[18] D. Isern, D. Snchez, A. Moreno, and A. Valls, "HeCaSe: Provision of Secure Personalised Medical Services," Proc. European Workshop Multi-Agent Systems (EUMAS '03), 2003. [19] D. Isern, A. Valls, and A. Moreno, "Using Aggregation Operators to Personalize AgentBased Medical Services," Proc. Int'l Knowledge-Based Intelligent Information and Eng. Systems, (KES '06), part II, pp. 1256-1263, 2006. [20] G. Koutrika and Y. Ioannidis, "Personalized Queries under a Generalized Preference Model," Proc. IEEE Int'l Conf. Data Eng. (ICDE '05), pp. 841-852, 2005. [21] Z. Liu and W.W. Chu, "Knowledge-Based Query Expansion to Support Scenario-Specific Retrieval of Medical Free Text," Information Retrieval, vol. 10, no. 2, pp. 173-202, 2007. [22] K.R. McKeown, N. Elhadad, and V. Hatzivassiloglou, "Leveraging a Common Representation for Personalized Search and Summarization in a Medical Digital Library," Proc. ACM/IEEE Joint Conf. Digital Libraries (JCDL '03), pp. 159-170, 2003. [23] A. Moreno, A. Valls, D. Isern, and D. Snchez, "Applying Agent Technology to Healthcare: The GruSMA Experience," IEEE Intelligent Systems, vol. 21, no. 6, pp. 63-67, Nov./Dec. 2006. [24] S. Russell and P. Norvig, Artificial Intelligence: A Modern Approach. Prentice Hall, 2002. [25] L. Sweeney, "K-Anonymity: A Model for Protecting Privacy," Int'l J. Uncertainty, Fuzziness and Knowledge-Based Systems, vol. 10, no. 5, pp. 557-570, 2002. [26] A. Valls, A. Moreno, and D. Snchez, "A Multi-Criteria Decision Aid Agent Applied to the Selection of the Best Receiver in a Transplant," Proc. Int'l Conf. Enterprise Information Systems (ICEIS '02), vol. 1, pp. 431-438, 2002. [27] S. Walczak, "A Multiagent Architecture for Developing Medical Information Retrieval Agents," J. Medical Systems, vol. 27, no. 5, pp. 479-498, 2003.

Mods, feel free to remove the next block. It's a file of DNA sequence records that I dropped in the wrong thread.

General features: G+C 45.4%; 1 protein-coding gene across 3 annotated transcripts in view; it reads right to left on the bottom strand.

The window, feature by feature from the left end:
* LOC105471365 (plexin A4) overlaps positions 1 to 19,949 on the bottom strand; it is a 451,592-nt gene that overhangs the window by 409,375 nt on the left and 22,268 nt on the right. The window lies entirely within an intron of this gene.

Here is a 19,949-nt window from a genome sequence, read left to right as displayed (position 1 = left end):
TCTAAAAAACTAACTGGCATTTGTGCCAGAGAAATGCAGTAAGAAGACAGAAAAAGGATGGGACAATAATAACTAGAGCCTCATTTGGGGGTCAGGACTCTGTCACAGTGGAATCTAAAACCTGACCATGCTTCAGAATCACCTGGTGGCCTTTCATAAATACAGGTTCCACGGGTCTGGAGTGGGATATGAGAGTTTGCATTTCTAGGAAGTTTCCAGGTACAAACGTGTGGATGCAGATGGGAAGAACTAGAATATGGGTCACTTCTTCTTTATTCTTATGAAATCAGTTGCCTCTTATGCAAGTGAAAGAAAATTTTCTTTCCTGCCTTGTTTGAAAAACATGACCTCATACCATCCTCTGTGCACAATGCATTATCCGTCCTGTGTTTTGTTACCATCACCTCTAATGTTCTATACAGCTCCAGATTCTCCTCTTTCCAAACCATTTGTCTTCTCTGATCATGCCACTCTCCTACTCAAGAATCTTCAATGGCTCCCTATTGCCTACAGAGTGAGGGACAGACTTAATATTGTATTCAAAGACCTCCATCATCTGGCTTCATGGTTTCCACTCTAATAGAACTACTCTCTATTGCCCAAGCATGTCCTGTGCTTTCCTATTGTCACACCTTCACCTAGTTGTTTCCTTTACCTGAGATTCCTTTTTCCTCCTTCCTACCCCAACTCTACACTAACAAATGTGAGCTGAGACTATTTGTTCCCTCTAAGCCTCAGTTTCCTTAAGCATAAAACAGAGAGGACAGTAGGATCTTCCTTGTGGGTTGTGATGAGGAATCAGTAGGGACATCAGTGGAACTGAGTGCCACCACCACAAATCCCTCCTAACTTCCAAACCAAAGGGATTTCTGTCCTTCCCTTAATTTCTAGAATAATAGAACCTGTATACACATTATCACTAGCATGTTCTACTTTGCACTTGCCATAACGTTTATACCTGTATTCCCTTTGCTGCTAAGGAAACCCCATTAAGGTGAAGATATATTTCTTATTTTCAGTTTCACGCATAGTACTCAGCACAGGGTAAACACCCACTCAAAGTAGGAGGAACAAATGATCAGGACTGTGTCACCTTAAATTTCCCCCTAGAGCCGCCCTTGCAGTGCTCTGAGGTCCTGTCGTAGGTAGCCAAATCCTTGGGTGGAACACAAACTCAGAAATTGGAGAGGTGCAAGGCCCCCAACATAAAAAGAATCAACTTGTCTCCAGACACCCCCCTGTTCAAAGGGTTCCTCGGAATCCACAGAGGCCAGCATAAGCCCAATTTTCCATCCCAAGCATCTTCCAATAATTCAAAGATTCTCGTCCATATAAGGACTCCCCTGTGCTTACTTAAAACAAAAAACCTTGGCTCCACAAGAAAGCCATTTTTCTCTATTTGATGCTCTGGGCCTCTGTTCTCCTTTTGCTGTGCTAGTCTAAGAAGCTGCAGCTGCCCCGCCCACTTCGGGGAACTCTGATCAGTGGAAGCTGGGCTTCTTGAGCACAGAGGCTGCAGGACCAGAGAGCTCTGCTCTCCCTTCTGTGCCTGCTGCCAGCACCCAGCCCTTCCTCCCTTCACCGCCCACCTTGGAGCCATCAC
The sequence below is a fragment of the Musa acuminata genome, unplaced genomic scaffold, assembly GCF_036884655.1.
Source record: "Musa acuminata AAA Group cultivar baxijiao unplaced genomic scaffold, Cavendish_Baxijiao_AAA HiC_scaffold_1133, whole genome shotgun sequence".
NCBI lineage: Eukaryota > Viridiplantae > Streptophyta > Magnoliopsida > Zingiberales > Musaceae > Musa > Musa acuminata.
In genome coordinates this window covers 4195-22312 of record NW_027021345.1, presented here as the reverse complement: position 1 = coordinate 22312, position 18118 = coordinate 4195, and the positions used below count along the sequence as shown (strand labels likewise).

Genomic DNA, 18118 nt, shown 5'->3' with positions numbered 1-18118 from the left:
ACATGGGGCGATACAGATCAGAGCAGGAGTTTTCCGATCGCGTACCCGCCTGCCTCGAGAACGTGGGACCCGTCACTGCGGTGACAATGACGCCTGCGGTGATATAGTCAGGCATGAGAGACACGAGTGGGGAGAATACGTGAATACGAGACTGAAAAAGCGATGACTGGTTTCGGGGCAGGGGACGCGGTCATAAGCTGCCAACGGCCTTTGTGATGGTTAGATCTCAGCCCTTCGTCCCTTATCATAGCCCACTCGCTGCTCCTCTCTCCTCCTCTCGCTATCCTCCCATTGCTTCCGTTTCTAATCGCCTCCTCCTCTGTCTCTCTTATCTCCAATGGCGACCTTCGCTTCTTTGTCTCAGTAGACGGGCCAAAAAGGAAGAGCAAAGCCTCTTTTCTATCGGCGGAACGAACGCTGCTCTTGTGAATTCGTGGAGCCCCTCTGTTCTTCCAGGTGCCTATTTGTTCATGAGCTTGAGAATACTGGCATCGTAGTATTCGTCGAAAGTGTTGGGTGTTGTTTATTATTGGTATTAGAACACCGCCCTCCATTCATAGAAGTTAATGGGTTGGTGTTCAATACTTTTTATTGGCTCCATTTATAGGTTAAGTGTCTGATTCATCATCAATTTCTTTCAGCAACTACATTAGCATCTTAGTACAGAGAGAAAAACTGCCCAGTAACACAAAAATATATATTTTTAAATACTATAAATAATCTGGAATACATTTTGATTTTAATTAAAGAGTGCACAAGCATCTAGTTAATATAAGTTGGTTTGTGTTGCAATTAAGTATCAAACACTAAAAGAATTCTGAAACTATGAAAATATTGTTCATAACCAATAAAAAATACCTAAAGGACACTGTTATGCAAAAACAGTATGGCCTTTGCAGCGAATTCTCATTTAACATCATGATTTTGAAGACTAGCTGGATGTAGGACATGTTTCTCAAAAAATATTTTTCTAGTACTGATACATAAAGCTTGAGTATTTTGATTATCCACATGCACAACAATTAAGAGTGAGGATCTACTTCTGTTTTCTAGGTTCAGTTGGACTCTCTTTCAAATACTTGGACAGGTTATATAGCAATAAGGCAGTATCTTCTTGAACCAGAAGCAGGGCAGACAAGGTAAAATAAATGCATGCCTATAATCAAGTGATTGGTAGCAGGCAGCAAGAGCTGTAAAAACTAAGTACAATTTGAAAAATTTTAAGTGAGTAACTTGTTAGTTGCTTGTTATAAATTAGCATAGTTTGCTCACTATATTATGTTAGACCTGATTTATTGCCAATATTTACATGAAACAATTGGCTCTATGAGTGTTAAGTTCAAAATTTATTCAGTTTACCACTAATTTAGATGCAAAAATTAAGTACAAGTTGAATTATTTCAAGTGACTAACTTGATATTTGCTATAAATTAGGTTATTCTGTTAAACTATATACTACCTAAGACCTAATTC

Index Terms: Intelligent agents, multiagent systems, healthcare, human-centered computing, knowledge personalization and customization, HL7, personalized search of services. Citation: Pasquale De Meo, Giovanni Quattrone, Domenico Ursino, "Integration of the HL7 Standard in a Multiagent System to Support Personalized Access to e-Health Services," IEEE Transactions on Knowledge and Data Engineering, vol. 23, no. 8, pp. 1244-1260, Aug. 2011, doi:10.1109/TKDE.2010.174

Publication 2011 Issue No. 12 - December Abstract - On Producing High and Early Result Throughput in Multijoin Query Plans

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On Producing High and Early Result Throughput in Multijoin Query Plans December 2011 (vol. 23 no. 12) pp. 1888-1902 Justin J. Levandoski, University of Minnesota, Minneapolis Mohamed E. Khalefa, University of Minnesota, Minneapolis